Wednesday, 29 July 2020
An tOrd Gnó - Order of Business
I support the Senator Fitzpatrick's comments on homelessness and those of Senators Hoey and Ó Donnghailein respect of direct provision. The test of a society is how it treats its most vulnerable. Social solidarity is a principle of a healthy democracy. It is what we rely on. The original common sense is the recognition that we depend on each other. A very strong example of social solidarity, which rightly gathered worldwide recognition and praise, was the set of measures taken by the outgoing Government in March to protect those who became unemployed, were placed on furlough or found the sector in which they worked unable to operate during the pandemic. Decisions that affected businesses and workers were made for the sake of the common good in response to Covid-19. Similarly, the Covid-19 pandemic unemployment payment was a measure put in place in the interests the common good. This was done out of social solidarity.
A massive disservice has been done to the principle of social solidarity, any notion of common sense and, indeed, the law as a result of the litany of inaccuracies and contradictions we have heard from the Government this week. These have real impact. They create fear and distress among real people. Ministers who are no longer even in the relevant Departments have made declarations about the requirements on recipients of the Covid-19 pandemic unemployment payment, telling them they are obliged to seek work. That is not accurate. It is not the law. Perhaps it will be after this week, but that is not the case at present. Ministers declared that if someone left the country, his or her payments would be docked. The gov.ie website carried the same message and claimed that holidays had been suspended. It did not say whether that meant holidays at home or abroad, or whether it applied to essential travel abroad. These were massive inaccuracies. Now we are told the Government has made a U-turn. In fact, it realised that it had no legal basis for these actions. SI 242/2020 of 10 July simply states that people may holiday "in accordance with the Covid-19 General Travel Advisory".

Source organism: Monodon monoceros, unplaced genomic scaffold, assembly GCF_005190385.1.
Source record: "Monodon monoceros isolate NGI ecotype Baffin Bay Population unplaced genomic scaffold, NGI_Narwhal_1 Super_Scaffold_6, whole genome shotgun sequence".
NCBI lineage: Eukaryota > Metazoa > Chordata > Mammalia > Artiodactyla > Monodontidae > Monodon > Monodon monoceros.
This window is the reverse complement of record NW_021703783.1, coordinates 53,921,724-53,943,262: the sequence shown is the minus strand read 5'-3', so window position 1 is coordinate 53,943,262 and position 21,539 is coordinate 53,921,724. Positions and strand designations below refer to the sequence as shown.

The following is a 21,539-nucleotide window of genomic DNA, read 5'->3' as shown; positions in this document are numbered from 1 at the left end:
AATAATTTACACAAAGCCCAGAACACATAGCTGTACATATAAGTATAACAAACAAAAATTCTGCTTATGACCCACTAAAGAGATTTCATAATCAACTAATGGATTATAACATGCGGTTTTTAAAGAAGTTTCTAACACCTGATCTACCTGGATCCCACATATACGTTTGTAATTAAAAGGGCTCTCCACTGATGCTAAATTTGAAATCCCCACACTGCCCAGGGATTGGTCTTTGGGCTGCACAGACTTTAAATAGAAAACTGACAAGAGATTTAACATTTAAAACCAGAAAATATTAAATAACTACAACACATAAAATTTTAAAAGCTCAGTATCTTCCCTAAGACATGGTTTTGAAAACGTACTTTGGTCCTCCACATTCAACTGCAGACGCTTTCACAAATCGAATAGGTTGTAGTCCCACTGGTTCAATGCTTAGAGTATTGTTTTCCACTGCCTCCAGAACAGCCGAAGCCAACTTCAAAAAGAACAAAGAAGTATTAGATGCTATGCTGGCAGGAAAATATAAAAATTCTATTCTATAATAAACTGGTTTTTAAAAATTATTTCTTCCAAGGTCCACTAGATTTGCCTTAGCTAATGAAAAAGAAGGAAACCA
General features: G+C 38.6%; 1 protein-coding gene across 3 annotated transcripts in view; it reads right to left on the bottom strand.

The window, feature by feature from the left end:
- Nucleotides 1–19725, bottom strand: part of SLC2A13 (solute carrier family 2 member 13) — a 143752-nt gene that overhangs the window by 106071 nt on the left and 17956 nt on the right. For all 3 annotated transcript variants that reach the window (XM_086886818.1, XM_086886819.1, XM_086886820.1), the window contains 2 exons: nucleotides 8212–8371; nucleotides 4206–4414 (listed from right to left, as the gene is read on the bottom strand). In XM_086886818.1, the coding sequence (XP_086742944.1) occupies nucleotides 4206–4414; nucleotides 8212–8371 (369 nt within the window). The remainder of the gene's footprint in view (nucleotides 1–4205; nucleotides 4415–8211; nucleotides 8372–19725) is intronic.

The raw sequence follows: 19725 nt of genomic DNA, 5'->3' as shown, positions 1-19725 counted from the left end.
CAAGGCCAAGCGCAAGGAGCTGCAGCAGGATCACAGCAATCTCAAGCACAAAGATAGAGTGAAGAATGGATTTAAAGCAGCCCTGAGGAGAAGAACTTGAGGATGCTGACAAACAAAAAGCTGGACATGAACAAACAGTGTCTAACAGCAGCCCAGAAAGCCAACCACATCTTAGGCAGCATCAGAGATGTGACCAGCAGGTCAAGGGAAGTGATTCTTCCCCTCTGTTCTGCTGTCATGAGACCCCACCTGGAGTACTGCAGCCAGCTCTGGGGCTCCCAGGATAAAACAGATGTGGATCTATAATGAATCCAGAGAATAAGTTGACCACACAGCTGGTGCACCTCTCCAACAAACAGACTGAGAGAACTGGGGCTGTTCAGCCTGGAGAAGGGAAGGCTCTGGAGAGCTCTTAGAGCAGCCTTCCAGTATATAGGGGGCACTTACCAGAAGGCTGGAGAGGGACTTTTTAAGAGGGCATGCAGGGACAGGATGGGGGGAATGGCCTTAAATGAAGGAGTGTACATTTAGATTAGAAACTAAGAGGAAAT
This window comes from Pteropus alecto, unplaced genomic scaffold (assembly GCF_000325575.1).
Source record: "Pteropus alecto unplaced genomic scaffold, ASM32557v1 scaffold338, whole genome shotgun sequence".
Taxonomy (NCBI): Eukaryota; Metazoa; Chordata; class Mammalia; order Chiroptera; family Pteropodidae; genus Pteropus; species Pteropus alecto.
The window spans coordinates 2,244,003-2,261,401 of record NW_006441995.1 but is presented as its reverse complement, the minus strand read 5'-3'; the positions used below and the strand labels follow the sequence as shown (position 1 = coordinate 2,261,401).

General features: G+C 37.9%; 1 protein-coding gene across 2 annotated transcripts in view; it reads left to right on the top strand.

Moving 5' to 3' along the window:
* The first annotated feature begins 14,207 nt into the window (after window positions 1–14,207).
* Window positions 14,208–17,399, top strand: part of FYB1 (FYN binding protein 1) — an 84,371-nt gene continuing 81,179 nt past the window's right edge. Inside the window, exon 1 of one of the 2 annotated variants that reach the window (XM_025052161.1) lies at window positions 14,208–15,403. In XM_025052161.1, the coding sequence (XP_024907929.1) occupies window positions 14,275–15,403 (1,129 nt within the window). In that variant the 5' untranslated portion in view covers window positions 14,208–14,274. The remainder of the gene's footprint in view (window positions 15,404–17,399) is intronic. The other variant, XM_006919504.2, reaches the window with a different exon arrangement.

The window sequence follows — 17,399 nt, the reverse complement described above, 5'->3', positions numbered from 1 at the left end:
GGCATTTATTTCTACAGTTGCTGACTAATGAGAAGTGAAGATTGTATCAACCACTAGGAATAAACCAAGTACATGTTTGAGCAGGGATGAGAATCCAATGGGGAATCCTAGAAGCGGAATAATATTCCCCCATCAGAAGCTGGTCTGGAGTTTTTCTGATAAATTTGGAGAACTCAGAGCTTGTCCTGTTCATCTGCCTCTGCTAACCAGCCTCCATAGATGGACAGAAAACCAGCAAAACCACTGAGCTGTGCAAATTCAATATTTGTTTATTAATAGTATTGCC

In light of all of these inaccuracies, I propose an amendment to the Order of Business: "That the Social Welfare (Covid-19) (Amendment) Bill 2020 be taken on Thursday after other business." It is really important that there is an opportunity for the Government and for us, as Senators, to engage on this legislation and deal with the inaccuracies to which the Government admitted this morning.